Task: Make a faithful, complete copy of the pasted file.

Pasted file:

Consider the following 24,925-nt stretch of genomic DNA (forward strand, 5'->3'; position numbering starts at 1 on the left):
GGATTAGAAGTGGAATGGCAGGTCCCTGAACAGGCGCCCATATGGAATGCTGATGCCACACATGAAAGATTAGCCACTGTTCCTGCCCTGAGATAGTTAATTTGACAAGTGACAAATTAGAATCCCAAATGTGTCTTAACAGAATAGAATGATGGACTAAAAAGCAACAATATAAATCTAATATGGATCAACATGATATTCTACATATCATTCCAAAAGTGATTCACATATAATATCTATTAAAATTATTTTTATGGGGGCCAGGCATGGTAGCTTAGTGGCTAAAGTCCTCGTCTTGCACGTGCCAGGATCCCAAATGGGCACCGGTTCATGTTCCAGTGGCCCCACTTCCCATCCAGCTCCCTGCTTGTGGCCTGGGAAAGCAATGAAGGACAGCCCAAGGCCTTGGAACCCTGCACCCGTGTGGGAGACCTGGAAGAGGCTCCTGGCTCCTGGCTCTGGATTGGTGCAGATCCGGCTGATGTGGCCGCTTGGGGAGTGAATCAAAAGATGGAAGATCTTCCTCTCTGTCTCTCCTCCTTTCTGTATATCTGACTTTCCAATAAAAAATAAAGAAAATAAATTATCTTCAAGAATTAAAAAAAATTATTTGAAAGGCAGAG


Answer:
Consider the following 24,925-nt stretch of genomic DNA (forward strand, 5'->3'; position numbering starts at 1 on the left):
GGATTAGAAGTGGAATGGCAGGTCCCTGAACAGGCGCCCATATGGAATGCTGATGCCACACATGAAAGATTAGCCACTGTTCCTGCCCTGAGATAGTTAATTTGACAAGTGACAAATTAGAATCCCAAATGTGTCTTAACAGAATAGAATGATGGACTAAAAAGCAACAATATAAATCTAATATGGATCAACATGATATTCTACATATCATTCCAAAAGTGATTCACATATAATATCTATTAAAATTATTTTTATGGGGGCCAGGCATGGTAGCTTAGTGGCTAAAGTCCTCGTCTTGCACGTGCCAGGATCCCAAATGGGCACCGGTTCATGTTCCAGTGGCCCCACTTCCCATCCAGCTCCCTGCTTGTGGCCTGGGAAAGCAATGAAGGACAGCCCAAGGCCTTGGAACCCTGCACCCGTGTGGGAGACCTGGAAGAGGCTCCTGGCTCCTGGCTCTGGATTGGTGCAGATCCGGCTGATGTGGCCGCTTGGGGAGTGAATCAAAAGATGGAAGATCTTCCTCTCTGTCTCTCCTCCTTTCTGTATATCTGACTTTCCAATAAAAAATAAAGAAAATAAATTATCTTCAAGAATTAAAAAAAATTATTTGAAAGGCAGAG